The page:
Use this URL to cite or link to this record in EThOS: http://ethos.bl.uk/OrderDetails.do?uin=uk.bl.ethos.663277
Title: Valency reduction in Estonian
Author: Vihman, V.-A.
Awarding Body: University of Edinburgh
Current Institution: University of Edinburgh
Date of Award: 2004
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Abstract:
Theories of voice based on a model of passivisation such as that exhibited by English tend to characterise valency modifications as primarily a syntactic phenomenon, involving the mapping of semantic roles to non-canonical syntactic argument positions. This dissertation finds such an approach insufficient to account for the observed phenomena in the more complex domain of voice in Estonian. The thesis provides a thorough description of the Estonian voice category, through an in-depth study of four valency-reducing constructions: the impersonal, personal passive, generic apersonal, and anticausative. These all involve semantic and lexical-level changes to the argument structure of a predicate. In order to arrive at a satisfactory theoretical account of voice in Estonian, the analysis must consider semantic and pragmatic information alongside the realignment of syntactic rules linking grammatical functions with argument places. The status of verbal arguments undergoing demotion in valency-changing operations is shown to be crucial to the interpretations that the various constructions give rise to. The thesis establishes a hierarchy of implicit arguments as a key element of these differnces in interpretation. The impersonal argument, although non-overt, is shown to be psychologically and linguistically salient, being present for both semantic interpretation and such syntactic purposes as anaphoric reference. The impersonal actor is argued to be only slightly demoted, the more important property assigned to the actor argument of impersonals being that of non-specificity. Following the impersonal on the proposed Demotion Hierarchy is the personal passive, with a true demoted agent, which can, however, be re-established through an agentive adverbial. Generic apersonal constructions have a less accessible actor referent, whose interpretation crucially involves pragmatic inferencing. The anticausative retains only a single undergoer argument in its logical structure, which reveals both proto-agent and proto-patient characteristics. Only this derivationally formed predicate truly deletes its actor argument.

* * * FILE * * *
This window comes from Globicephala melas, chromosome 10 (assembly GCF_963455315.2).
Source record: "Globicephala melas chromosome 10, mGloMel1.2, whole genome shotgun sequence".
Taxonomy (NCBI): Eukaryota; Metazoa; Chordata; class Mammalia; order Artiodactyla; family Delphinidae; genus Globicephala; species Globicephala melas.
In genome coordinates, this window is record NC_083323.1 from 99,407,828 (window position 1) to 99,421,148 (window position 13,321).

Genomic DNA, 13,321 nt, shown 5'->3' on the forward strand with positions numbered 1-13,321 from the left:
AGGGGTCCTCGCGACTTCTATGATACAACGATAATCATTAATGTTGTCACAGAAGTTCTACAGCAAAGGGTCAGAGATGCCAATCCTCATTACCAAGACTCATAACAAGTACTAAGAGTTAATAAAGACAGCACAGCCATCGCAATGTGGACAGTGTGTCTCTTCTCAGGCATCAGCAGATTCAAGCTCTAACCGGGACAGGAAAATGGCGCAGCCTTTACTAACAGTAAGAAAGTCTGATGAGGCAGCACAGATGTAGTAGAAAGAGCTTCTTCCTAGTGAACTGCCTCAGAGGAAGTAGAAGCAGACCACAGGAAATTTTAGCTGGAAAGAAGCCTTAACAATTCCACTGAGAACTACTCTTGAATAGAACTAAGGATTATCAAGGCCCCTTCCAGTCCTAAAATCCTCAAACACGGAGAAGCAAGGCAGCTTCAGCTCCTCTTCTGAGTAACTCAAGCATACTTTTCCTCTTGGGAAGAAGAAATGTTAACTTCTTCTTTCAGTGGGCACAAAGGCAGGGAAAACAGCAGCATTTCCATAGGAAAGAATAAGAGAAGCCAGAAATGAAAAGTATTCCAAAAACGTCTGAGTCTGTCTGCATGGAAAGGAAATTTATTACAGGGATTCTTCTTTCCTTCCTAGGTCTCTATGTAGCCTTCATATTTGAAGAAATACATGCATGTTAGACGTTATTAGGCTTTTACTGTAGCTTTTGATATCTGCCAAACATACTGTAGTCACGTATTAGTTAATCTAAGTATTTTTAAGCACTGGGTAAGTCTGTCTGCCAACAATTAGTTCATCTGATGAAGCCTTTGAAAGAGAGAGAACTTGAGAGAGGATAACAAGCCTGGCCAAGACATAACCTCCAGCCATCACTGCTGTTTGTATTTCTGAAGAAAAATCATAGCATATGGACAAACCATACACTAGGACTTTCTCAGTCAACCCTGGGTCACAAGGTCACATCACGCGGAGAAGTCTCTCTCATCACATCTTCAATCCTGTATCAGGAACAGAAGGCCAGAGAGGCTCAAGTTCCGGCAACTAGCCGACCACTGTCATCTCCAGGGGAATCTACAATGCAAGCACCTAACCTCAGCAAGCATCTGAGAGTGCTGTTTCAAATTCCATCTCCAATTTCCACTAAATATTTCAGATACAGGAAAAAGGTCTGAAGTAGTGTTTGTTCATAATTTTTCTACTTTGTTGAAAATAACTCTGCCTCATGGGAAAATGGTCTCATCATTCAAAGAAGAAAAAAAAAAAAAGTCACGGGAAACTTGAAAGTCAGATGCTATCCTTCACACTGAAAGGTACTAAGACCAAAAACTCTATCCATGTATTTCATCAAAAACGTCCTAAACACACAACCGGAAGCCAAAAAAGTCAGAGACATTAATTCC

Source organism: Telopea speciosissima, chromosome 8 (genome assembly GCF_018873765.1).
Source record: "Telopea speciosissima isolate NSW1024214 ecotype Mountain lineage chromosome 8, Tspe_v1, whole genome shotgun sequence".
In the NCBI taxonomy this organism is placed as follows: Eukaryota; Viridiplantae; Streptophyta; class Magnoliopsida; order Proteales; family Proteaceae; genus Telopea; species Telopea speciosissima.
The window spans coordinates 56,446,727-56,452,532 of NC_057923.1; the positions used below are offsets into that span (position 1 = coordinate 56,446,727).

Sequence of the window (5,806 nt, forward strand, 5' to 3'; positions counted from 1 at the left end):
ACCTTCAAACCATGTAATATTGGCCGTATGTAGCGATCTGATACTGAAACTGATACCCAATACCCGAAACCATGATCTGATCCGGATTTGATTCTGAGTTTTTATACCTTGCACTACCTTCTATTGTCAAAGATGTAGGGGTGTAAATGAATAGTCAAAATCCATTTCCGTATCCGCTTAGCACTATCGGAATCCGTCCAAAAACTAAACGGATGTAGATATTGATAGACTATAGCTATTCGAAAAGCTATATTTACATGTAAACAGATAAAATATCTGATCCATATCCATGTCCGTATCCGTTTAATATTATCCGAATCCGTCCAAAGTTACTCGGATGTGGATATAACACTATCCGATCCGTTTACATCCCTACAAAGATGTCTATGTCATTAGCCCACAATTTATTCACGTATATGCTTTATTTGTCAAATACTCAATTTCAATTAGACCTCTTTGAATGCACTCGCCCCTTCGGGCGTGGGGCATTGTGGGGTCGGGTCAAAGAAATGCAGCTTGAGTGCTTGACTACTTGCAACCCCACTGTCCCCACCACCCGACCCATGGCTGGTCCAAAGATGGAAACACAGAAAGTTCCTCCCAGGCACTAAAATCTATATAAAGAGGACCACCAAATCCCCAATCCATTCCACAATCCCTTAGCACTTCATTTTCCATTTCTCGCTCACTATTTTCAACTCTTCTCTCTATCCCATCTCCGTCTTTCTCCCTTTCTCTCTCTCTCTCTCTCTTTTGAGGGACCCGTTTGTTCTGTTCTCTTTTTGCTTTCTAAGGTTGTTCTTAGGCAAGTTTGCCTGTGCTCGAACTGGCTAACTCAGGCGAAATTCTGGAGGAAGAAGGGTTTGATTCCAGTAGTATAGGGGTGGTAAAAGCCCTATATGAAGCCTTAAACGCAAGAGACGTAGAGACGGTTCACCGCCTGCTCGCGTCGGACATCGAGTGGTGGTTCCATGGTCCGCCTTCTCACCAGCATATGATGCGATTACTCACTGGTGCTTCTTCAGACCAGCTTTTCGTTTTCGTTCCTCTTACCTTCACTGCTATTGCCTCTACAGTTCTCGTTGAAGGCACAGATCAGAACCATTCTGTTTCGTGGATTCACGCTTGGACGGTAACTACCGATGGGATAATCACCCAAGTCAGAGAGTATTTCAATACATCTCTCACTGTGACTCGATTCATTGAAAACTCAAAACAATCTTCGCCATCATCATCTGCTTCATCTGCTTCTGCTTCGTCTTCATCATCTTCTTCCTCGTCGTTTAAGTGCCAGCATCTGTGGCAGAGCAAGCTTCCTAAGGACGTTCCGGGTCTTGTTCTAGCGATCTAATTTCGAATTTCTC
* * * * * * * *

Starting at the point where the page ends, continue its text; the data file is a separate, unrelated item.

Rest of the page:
Supervisor: Not available Sponsor: Not available
Qualification Name: Thesis (Ph.D.) Qualification Level: Doctoral
EThOS ID: uk.bl.ethos.663277  DOI: Not available
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